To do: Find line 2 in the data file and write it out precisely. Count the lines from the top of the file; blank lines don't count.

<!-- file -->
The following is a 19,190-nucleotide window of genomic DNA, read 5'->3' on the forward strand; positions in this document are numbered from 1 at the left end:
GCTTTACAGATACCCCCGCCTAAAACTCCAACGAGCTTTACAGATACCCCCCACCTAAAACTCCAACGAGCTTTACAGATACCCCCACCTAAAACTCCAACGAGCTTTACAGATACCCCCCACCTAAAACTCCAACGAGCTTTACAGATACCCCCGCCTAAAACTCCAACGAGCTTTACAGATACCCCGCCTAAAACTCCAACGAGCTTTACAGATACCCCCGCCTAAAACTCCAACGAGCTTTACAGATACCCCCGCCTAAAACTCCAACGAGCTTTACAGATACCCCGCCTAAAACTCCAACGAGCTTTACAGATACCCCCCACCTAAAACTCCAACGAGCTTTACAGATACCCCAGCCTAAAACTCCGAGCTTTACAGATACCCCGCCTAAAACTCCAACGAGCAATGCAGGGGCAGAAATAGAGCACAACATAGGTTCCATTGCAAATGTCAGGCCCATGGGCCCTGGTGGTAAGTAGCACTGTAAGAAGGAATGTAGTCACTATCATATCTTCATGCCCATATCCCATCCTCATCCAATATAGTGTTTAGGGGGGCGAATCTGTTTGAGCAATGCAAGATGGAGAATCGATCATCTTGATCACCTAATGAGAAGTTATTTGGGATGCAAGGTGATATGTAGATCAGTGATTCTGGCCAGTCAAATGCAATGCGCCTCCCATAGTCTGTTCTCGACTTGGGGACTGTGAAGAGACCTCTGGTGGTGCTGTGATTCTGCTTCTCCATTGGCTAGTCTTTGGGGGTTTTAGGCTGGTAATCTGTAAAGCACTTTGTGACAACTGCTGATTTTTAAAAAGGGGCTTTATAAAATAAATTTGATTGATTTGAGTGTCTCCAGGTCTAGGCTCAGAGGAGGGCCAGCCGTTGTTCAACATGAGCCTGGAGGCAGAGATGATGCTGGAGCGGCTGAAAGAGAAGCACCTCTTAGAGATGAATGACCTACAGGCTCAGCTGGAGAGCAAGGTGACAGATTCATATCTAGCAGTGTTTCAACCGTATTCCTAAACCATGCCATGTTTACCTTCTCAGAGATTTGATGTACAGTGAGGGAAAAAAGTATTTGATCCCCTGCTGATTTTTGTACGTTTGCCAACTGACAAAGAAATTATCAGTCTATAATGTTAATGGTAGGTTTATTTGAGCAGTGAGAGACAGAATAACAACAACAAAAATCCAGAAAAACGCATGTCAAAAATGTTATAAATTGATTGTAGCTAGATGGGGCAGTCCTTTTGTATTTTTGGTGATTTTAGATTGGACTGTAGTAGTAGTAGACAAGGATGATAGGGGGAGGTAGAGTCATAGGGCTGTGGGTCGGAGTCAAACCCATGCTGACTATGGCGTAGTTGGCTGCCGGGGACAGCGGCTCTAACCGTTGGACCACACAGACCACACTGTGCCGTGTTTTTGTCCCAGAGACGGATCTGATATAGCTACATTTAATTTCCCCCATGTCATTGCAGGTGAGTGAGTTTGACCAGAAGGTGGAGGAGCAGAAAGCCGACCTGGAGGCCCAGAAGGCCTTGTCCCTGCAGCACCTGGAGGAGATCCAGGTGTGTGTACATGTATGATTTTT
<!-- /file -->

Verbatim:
GCTTTACAGATACCCCCGCCTAAAACTCCAACGAGCTTTACAGATACCCCCCACCTAAAACTCCAACGAGCTTTACAGATACCCCCACCTAAAACTCCAACGAGCTTTACAGATACCCCCCACCTAAAACTCCAACGAGCTTTACAGATACCCCCGCCTAAAACTCCAACGAGCTTTACAGATACCCCGCCTAAAACTCCAACGAGCTTTACAGATACCCCCGCCTAAAACTCCAACGAGCTTTACAGATACCCCCGCCTAAAACTCCAACGAGCTTTACAGATACCCCGCCTAAAACTCCAACGAGCTTTACAGATACCCCCCACCTAAAACTCCAACGAGCTTTACAGATACCCCAGCCTAAAACTCCGAGCTTTACAGATACCCCGCCTAAAACTCCAACGAGCAATGCAGGGGCAGAAATAGAGCACAACATAGGTTCCATTGCAAATGTCAGGCCCATGGGCCCTGGTGGTAAGTAGCACTGTAAGAAGGAATGTAGTCACTATCATATCTTCATGCCCATATCCCATCCTCATCCAATATAGTGTTTAGGGGGGCGAATCTGTTTGAGCAATGCAAGATGGAGAATCGATCATCTTGATCACCTAATGAGAAGTTATTTGGGATGCAAGGTGATATGTAGATCAGTGATTCTGGCCAGTCAAATGCAATGCGCCTCCCATAGTCTGTTCTCGACTTGGGGACTGTGAAGAGACCTCTGGTGGTGCTGTGATTCTGCTTCTCCATTGGCTAGTCTTTGGGGGTTTTAGGCTGGTAATCTGTAAAGCACTTTGTGACAACTGCTGATTTTTAAAAAGGGGCTTTATAAAATAAATTTGATTGATTTGAGTGTCTCCAGGTCTAGGCTCAGAGGAGGGCCAGCCGTTGTTCAACATGAGCCTGGAGGCAGAGATGATGCTGGAGCGGCTGAAAGAGAAGCACCTCTTAGAGATGAATGACCTACAGGCTCAGCTGGAGAGCAAGGTGACAGATTCATATCTAGCAGTGTTTCAACCGTATTCCTAAACCATGCCATGTTTACCTTCTCAGAGATTTGATGTACAGTGAGGGAAAAAAGTATTTGATCCCCTGCTGATTTTTGTACGTTTGCCAACTGACAAAGAAATTATCAGTCTATAATGTTAATGGTAGGTTTATTTGAGCAGTGAGAGACAGAATAACAACAACAAAAATCCAGAAAAACGCATGTCAAAAATGTTATAAATTGATTGTAGCTAGATGGGGCAGTCCTTTTGTATTTTTGGTGATTTTAGATTGGACTGTAGTAGTAGTAGACAAGGATGATAGGGGGAGGTAGAGTCATAGGGCTGTGGGTCGGAGTCAAACCCATGCTGACTATGGCGTAGTTGGCTGCCGGGGACAGCGGCTCTAACCGTTGGACCACACAGACCACACTGTGCCGTGTTTTTGTCCCAGAGACGGATCTGATATAGCTACATTTAATTTCCCCCATGTCATTGCAGGTGAGTGAGTTTGACCAGAAGGTGGAGGAGCAGAAAGCCGACCTGGAGGCCCAGAAGGCCTTGTCCCTGCAGCACCTGGAGGAGATCCAGGTGTGTGTACATGTATGATTTTT